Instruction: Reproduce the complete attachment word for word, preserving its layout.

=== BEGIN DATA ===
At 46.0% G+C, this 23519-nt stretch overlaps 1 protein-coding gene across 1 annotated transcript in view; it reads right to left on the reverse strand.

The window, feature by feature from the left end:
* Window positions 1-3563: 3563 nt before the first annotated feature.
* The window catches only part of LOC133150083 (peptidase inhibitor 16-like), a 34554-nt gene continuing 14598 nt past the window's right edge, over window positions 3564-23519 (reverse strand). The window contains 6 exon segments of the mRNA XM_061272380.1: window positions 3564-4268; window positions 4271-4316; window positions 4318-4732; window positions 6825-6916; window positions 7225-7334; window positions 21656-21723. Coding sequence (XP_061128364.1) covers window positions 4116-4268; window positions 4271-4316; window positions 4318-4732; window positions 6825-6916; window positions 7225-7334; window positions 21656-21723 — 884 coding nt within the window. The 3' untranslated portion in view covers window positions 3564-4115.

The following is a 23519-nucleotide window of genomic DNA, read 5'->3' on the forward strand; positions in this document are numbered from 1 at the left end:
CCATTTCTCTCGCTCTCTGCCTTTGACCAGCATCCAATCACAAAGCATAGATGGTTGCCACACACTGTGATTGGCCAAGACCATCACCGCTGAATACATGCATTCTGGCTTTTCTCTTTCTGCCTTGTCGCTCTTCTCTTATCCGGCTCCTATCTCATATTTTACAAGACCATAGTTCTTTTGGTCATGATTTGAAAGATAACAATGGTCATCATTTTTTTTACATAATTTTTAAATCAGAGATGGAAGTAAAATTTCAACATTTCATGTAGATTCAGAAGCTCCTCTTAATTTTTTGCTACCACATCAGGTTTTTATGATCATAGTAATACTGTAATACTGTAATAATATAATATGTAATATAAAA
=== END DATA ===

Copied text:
At 46.0% G+C, this 23519-nt stretch overlaps 1 protein-coding gene across 1 annotated transcript in view; it reads right to left on the reverse strand.

The window, feature by feature from the left end:
* Window positions 1-3563: 3563 nt before the first annotated feature.
* The window catches only part of LOC133150083 (peptidase inhibitor 16-like), a 34554-nt gene continuing 14598 nt past the window's right edge, over window positions 3564-23519 (reverse strand). The window contains 6 exon segments of the mRNA XM_061272380.1: window positions 3564-4268; window positions 4271-4316; window positions 4318-4732; window positions 6825-6916; window positions 7225-7334; window positions 21656-21723. Coding sequence (XP_061128364.1) covers window positions 4116-4268; window positions 4271-4316; window positions 4318-4732; window positions 6825-6916; window positions 7225-7334; window positions 21656-21723 — 884 coding nt within the window. The 3' untranslated portion in view covers window positions 3564-4115.

The following is a 23519-nucleotide window of genomic DNA, read 5'->3' on the forward strand; positions in this document are numbered from 1 at the left end:
CCATTTCTCTCGCTCTCTGCCTTTGACCAGCATCCAATCACAAAGCATAGATGGTTGCCACACACTGTGATTGGCCAAGACCATCACCGCTGAATACATGCATTCTGGCTTTTCTCTTTCTGCCTTGTCGCTCTTCTCTTATCCGGCTCCTATCTCATATTTTACAAGACCATAGTTCTTTTGGTCATGATTTGAAAGATAACAATGGTCATCATTTTTTTTACATAATTTTTAAATCAGAGATGGAAGTAAAATTTCAACATTTCATGTAGATTCAGAAGCTCCTCTTAATTTTTTGCTACCACATCAGGTTTTTATGATCATAGTAATACTGTAATACTGTAATAATATAATATGTAATATAAAA